Investment in Downstream Publicly Traded Firms as a Vertical Integration
Strategy to Increase Returns and Reduce Annual Volatility for Pork Producers
Josh Detre, Dr. Christine Wilson, and Dr. Allan Gray
In recent years, there has been a growing interest among pork producers to
substantially reduce the annual volatility of the returns associated
with their pork enterprises and capture some of the profit associated
with valueadded activities. The pork market has undergone tremendous
change. Consumers are no longer content with a homogenous bulk
product; instead, they want a product that has substantial value
added beyond the farm gate. These changes have challenged pork
producers to find ways to capitalize on the demand for valueadded
products. Many of the traditional methods for producers to capture
additional downstream value, however, have either been financially
infeasible and/or simply have not accomplished the producers'
goals. This article reports on research conducted at Purdue
University to evaluate
whether or not investment in a portfolio of publicly held companies
that are first handlers of pork products would provide pork producers
with a means of enhancing returns and reducing annual volatility
The primary objective of the research was to investigate the potential of a valueadded portfolio consisting of investments in pork
production and publicly traded valueadding processing
companies that will reduce the annual volatility of returns and improve annual
returns relative to investing strictly in pork production alone. Thus, the
hypothesis was that by investing in publicly held valueadded
processing companies in addition to the pork operation, pork producers will
benefit through an increase in reward (returns) for the amount of risk they
bear in their overall portfolios. The goal was to provide producers with
information on using investments in publicly traded companies as an alternative
to direct investment in physical assets for capturing the benefits of valueadded activities on an annual basis. The methods used
in this article are one way of achieving this goal. Although longterm and multiperiod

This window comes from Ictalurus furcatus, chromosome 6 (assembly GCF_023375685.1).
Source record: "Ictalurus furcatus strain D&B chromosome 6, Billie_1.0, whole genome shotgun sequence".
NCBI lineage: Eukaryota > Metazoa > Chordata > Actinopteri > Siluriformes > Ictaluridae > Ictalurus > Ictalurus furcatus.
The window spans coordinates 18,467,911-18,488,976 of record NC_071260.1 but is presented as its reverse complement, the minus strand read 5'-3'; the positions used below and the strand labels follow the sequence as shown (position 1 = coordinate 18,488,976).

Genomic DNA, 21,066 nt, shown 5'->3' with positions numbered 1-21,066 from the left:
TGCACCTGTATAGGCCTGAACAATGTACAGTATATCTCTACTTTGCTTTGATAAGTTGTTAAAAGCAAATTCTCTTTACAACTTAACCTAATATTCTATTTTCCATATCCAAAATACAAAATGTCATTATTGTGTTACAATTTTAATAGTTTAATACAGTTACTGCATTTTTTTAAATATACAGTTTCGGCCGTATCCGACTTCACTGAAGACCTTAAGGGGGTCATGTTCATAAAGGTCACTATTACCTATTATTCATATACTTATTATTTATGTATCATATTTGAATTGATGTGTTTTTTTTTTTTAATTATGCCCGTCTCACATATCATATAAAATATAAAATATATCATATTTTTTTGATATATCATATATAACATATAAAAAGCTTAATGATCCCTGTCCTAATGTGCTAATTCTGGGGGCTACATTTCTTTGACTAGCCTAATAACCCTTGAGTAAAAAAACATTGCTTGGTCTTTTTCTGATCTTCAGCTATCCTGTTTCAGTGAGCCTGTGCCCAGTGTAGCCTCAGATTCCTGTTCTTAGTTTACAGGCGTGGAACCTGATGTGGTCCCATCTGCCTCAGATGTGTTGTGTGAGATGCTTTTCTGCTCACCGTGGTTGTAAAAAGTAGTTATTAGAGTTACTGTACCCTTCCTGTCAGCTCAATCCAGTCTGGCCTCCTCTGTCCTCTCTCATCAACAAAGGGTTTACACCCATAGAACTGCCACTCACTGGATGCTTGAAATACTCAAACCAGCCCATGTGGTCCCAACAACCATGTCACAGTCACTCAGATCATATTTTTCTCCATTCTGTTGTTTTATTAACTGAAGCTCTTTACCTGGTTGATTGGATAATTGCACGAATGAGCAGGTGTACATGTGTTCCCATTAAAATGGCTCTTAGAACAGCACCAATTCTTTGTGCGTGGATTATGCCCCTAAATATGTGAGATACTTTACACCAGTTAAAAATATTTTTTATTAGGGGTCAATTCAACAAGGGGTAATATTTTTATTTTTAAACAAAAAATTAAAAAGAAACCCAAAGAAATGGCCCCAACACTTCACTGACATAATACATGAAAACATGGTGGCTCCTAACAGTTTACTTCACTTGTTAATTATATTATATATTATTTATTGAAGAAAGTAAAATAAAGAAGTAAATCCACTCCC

investment horizons are important in overall financial planning, these horizons
were beyond the scope of the research project reported here.
The Portfolio Model
Data for this research consist of monthly returns from January 1974 to
December 2001 for farrowing and finishing hogs as
well as for finishing feeder pigs. Each set of monthly returns contains the
relevant cost information, initial investment, the selling price, and the
profit (loss) per head for the pork production enterprises. The model in the
study requires monthly return on investment for each of the livestock
enterprises as well as monthly stock prices and dividends for the valueadded agribusiness firms and the monthly return data
for the S&P 500. Annual returns for the securities and the S&P 500 are
determined through compounding of the monthly investment returns.
The agribusiness firms used in this study are first handlers of livestock
products beyond the farm gate; they are the next step in the valueadded chain. Note that many of these companies have
operations beyond the first handler processing level of the livestock products.
This research developed an optimal portfolio of pork and valueadded
investments using a spreadsheet simulation model. The simulation model was used
to generate estimates of returns and risks based on the historical return data.
Results depend on a replication of historical distributions of important
parameters and/or variables about which there is substantial uncertainty. The
set of correlated simulated returns were used to develop a weighted portfolio